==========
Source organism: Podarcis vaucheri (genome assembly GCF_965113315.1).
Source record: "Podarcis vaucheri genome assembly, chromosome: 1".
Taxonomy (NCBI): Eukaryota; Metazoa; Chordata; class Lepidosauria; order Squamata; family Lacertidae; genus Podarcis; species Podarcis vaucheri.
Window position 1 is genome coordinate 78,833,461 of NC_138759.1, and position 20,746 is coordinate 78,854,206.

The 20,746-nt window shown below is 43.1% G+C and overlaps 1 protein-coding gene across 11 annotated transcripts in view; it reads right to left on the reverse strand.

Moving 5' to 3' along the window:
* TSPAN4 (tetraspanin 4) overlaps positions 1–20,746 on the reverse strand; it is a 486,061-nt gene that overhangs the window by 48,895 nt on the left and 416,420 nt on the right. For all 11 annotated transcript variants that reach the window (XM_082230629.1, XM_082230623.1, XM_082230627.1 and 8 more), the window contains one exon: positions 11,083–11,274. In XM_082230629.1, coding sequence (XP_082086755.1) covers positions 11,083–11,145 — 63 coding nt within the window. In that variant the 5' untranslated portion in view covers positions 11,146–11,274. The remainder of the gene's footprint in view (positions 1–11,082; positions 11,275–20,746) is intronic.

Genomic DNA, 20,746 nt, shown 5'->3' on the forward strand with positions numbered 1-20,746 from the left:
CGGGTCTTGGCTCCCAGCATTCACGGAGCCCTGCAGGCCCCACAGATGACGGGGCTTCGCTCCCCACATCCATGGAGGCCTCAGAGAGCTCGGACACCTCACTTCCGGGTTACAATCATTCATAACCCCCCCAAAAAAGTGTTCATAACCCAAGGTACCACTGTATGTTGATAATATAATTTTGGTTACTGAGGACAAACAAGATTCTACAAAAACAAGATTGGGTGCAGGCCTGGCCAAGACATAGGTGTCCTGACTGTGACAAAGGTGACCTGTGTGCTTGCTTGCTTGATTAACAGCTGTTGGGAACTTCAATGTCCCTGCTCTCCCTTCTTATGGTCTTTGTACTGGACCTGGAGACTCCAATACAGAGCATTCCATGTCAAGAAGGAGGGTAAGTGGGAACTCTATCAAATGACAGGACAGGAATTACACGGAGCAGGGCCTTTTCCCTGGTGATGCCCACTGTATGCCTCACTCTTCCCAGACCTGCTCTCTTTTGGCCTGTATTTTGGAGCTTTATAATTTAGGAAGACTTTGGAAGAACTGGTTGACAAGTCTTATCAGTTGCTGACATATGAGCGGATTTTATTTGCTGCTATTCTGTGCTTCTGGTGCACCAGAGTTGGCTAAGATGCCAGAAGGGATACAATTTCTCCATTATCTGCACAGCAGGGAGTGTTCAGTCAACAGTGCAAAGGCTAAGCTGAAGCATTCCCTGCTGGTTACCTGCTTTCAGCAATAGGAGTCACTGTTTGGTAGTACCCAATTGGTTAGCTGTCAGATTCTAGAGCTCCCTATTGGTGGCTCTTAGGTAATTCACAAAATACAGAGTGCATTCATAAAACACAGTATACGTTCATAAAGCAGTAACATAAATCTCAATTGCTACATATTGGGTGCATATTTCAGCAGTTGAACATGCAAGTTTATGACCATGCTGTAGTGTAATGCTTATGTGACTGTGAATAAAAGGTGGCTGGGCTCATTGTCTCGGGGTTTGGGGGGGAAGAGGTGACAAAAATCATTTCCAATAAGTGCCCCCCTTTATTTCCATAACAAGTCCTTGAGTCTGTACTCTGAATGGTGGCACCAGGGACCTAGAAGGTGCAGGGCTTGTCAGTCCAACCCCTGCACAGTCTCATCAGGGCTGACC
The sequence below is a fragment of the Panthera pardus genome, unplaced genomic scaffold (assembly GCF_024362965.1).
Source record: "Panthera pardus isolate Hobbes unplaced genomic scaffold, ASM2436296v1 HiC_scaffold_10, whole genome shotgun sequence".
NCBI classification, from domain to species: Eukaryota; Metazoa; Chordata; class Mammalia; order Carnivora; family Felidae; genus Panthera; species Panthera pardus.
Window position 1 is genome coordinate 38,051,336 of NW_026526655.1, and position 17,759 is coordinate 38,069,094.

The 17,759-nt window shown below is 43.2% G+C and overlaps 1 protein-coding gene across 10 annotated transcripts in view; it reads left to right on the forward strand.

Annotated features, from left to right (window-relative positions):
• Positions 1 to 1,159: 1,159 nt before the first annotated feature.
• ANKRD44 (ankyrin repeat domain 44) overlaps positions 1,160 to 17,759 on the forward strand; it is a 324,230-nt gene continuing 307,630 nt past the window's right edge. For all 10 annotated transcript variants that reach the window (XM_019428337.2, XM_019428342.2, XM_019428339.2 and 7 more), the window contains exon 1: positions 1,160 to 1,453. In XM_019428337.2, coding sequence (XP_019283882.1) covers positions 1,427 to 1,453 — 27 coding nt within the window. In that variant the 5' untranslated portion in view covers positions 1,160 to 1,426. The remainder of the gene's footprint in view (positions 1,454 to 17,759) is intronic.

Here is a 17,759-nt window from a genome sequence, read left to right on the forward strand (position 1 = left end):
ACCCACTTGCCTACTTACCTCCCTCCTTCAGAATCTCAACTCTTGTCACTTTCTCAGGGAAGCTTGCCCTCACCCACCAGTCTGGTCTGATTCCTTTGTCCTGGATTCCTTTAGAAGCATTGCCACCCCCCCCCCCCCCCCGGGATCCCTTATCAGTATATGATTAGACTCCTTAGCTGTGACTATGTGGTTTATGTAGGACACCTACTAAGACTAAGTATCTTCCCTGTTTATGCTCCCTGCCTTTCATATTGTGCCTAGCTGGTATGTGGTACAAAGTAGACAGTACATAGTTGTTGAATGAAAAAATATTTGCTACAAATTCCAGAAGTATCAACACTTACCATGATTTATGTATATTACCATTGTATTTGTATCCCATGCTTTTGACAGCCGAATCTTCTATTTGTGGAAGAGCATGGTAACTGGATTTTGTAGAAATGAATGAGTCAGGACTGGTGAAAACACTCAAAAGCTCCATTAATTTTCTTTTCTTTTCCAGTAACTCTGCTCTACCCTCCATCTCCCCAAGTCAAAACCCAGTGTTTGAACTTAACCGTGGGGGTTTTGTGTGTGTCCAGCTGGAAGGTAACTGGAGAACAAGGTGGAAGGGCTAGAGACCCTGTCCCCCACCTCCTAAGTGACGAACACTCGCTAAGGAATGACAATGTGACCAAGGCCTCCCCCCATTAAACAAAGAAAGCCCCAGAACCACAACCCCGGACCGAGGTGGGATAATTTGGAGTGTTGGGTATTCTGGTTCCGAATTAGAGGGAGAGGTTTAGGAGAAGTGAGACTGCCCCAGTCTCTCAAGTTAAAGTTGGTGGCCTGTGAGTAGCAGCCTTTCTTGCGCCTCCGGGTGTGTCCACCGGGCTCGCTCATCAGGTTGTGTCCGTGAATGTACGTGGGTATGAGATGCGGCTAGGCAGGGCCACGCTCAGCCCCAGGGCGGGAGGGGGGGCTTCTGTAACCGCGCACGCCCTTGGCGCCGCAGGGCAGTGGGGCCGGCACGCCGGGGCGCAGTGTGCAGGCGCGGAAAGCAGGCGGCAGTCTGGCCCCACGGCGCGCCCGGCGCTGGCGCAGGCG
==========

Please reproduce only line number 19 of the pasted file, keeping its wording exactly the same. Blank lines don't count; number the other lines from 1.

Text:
ACCCACTTGCCTACTTACCTCCCTCCTTCAGAATCTCAACTCTTGTCACTTTCTCAGGGAAGCTTGCCCTCACCCACCAGTCTGGTCTGATTCCTTTGTCCTGGATTCCTTTAGAAGCATTGCCACCCCCCCCCCCCCCCCGGGATCCCTTATCAGTATATGATTAGACTCCTTAGCTGTGACTATGTGGTTTATGTAGGACACCTACTAAGACTAAGTATCTTCCCTGTTTATGCTCCCTGCCTTTCATATTGTGCCTAGCTGGTATGTGGTACAAAGTAGACAGTACATAGTTGTTGAATGAAAAAATATTTGCTACAAATTCCAGAAGTATCAACACTTACCATGATTTATGTATATTACCATTGTATTTGTATCCCATGCTTTTGACAGCCGAATCTTCTATTTGTGGAAGAGCATGGTAACTGGATTTTGTAGAAATGAATGAGTCAGGACTGGTGAAAACACTCAAAAGCTCCATTAATTTTCTTTTCTTTTCCAGTAACTCTGCTCTACCCTCCATCTCCCCAAGTCAAAACCCAGTGTTTGAACTTAACCGTGGGGGTTTTGTGTGTGTCCAGCTGGAAGGTAACTGGAGAACAAGGTGGAAGGGCTAGAGACCCTGTCCCCCACCTCCTAAGTGACGAACACTCGCTAAGGAATGACAATGTGACCAAGGCCTCCCCCCATTAAACAAAGAAAGCCCCAGAACCACAACCCCGGACCGAGGTGGGATAATTTGGAGTGTTGGGTATTCTGGTTCCGAATTAGAGGGAGAGGTTTAGGAGAAGTGAGACTGCCCCAGTCTCTCAAGTTAAAGTTGGTGGCCTGTGAGTAGCAGCCTTTCTTGCGCCTCCGGGTGTGTCCACCGGGCTCGCTCATCAGGTTGTGTCCGTGAATGTACGTGGGTATGAGATGCGGCTAGGCAGGGCCACGCTCAGCCCCAGGGCGGGAGGGGGGGCTTCTGTAACCGCGCACGCCCTTGGCGCCGCAGGGCAGTGGGGCCGGCACGCCGGGGCGCAGTGTGCAGGCGCGGAAAGCAGGCGGCAGTCTGGCCCCACGGCGCGCCCGGCGCTGGCGCAGGCG